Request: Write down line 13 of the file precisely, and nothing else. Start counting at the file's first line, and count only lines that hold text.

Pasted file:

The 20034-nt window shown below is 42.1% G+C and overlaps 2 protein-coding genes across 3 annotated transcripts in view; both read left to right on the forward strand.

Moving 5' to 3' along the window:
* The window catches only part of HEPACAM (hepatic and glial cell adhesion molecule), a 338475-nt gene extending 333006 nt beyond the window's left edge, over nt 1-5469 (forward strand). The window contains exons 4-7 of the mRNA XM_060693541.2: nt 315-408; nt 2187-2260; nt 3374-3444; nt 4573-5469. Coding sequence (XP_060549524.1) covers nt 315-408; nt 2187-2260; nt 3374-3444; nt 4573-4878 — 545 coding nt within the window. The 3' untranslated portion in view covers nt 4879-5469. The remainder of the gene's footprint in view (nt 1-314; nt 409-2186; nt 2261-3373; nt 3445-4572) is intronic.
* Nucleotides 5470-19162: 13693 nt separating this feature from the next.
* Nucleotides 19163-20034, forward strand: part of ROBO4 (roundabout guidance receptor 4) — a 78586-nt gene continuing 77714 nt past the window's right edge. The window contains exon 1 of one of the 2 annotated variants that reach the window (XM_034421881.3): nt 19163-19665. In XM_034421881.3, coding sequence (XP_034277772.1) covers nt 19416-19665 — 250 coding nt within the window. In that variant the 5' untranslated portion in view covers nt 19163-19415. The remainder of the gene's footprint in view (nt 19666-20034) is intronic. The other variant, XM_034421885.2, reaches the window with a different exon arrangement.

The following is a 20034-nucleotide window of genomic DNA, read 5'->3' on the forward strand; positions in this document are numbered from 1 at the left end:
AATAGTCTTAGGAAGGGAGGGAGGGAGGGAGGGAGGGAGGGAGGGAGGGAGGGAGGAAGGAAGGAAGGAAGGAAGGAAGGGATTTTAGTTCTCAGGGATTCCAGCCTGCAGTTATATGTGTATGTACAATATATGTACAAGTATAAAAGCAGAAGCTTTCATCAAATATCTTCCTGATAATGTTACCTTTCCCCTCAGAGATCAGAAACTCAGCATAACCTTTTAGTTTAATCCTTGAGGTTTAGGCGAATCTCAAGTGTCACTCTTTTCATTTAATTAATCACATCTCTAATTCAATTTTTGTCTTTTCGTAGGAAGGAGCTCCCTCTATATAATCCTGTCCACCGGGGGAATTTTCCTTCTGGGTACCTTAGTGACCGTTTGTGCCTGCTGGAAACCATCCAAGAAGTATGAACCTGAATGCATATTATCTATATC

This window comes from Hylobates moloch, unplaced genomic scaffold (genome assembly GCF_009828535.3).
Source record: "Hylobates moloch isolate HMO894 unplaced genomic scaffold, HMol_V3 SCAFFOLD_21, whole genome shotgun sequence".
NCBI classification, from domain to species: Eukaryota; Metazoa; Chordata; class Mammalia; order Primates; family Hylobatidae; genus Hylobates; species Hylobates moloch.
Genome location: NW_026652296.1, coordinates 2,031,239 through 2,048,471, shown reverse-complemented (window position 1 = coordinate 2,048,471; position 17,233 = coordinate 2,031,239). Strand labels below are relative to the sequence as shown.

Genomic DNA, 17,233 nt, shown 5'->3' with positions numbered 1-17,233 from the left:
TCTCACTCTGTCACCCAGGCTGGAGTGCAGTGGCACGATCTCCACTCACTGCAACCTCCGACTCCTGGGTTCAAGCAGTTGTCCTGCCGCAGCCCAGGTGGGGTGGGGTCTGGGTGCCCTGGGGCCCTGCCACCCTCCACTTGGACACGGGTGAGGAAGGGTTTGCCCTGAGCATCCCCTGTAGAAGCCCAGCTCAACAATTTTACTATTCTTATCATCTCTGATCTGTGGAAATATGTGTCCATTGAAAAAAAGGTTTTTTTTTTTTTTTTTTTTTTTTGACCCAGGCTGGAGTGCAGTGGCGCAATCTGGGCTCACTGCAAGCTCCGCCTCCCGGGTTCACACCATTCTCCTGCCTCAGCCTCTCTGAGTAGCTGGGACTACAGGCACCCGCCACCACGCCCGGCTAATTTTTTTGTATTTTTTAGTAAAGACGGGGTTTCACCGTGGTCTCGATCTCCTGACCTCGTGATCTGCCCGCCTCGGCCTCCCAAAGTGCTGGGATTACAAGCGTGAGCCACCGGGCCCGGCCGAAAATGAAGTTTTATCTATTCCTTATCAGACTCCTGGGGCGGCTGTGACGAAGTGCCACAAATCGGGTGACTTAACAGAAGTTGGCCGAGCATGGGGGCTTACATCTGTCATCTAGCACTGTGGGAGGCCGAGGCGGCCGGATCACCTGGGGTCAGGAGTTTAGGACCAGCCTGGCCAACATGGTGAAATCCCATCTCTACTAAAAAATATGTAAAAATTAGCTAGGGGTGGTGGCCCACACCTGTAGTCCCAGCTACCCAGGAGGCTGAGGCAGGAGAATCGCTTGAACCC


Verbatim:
TCTCACTCTGTCACCCAGGCTGGAGTGCAGTGGCACGATCTCCACTCACTGCAACCTCCGACTCCTGGGTTCAAGCAGTTGTCCTGCCGCAGCCCAGGTGGGGTGGGGTCTGGGTGCCCTGGGGCCCTGCCACCCTCCACTTGGACACGGGTGAGGAAGGGTTTGCCCTGAGCATCCCCTGTAGAAGCCCAGCTCAACAATTTTACTATTCTTATCATCTCTGATCTGTGGAAATATGTGTCCATTGAAAAAAAGGTTTTTTTTTTTTTTTTTTTTTTTTGACCCAGGCTGGAGTGCAGTGGCGCAATCTGGGCTCACTGCAAGCTCCGCCTCCCGGGTTCACACCATTCTCCTGCCTCAGCCTCTCTGAGTAGCTGGGACTACAGGCACCCGCCACCACGCCCGGCTAATTTTTTTGTATTTTTTAGTAAAGACGGGGTTTCACCGTGGTCTCGATCTCCTGACCTCGTGATCTGCCCGCCTCGGCCTCCCAAAGTGCTGGGATTACAAGCGTGAGCCACCGGGCCCGGCCGAAAATGAAGTTTTATCTATTCCTTATCAGACTCCTGGGGCGGCTGTGACGAAGTGCCACAAATCGGGTGACTTAACAGAAGTTGGCCGAGCATGGGGGCTTACATCTGTCATCTAGCACTGTGGGAGGCCGAGGCGGCCGGATCACCTGGGGTCAGGAGTTTAGGACCAGCCTGGCCAACATGGTGAAATCCCATCTCTACTAAAAAATATGTAAAAATTAGCTAGGGGTGGTGGCCCACACCTGTAGTCCCAGCTACCCAGGAGGCTGAGGCAGGAGAATCGCTTGAACCC